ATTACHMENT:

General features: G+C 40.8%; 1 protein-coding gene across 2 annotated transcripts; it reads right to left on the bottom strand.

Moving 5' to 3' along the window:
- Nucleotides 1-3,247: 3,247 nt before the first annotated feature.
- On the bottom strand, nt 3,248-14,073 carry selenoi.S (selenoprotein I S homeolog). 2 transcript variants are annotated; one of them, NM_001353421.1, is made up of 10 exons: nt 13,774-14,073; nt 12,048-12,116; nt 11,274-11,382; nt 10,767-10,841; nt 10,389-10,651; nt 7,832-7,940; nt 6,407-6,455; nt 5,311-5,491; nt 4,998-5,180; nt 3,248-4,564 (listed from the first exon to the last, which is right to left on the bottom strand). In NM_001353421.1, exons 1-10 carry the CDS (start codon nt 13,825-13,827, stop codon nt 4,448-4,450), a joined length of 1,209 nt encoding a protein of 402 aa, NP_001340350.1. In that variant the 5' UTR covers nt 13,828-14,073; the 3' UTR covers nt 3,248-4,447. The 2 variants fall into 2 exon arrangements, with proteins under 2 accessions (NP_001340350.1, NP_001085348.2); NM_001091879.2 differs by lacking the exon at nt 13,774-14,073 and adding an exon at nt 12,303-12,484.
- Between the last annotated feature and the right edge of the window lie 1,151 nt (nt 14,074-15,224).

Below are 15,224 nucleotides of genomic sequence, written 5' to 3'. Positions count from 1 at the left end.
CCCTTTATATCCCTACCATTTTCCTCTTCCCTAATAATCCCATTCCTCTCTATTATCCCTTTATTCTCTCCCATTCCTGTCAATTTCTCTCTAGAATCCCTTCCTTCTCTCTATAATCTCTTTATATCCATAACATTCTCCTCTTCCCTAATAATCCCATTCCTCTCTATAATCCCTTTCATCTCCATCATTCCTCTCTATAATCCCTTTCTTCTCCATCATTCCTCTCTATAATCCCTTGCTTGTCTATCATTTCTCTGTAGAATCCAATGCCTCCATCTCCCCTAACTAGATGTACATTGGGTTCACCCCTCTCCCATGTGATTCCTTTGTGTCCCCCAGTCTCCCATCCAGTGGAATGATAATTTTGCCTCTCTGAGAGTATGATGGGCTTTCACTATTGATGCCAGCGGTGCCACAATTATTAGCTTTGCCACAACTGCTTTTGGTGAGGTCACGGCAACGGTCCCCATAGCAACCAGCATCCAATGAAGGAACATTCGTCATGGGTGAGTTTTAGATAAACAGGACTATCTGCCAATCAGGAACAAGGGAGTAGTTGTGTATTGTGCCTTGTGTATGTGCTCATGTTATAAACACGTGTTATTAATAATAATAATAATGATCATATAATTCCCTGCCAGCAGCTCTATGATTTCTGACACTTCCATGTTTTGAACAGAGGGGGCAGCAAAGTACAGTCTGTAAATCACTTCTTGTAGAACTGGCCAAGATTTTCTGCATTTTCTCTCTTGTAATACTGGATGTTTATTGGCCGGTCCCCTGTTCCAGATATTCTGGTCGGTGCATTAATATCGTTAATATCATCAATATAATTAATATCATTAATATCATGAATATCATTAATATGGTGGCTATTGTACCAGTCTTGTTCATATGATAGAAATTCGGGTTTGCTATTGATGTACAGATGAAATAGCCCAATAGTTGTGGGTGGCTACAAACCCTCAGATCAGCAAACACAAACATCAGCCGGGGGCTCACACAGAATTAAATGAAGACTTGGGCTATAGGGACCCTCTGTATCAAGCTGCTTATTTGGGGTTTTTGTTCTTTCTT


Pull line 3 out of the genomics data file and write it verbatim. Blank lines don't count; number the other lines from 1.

- Nucleotides 1-3,247: 3,247 nt before the first annotated feature.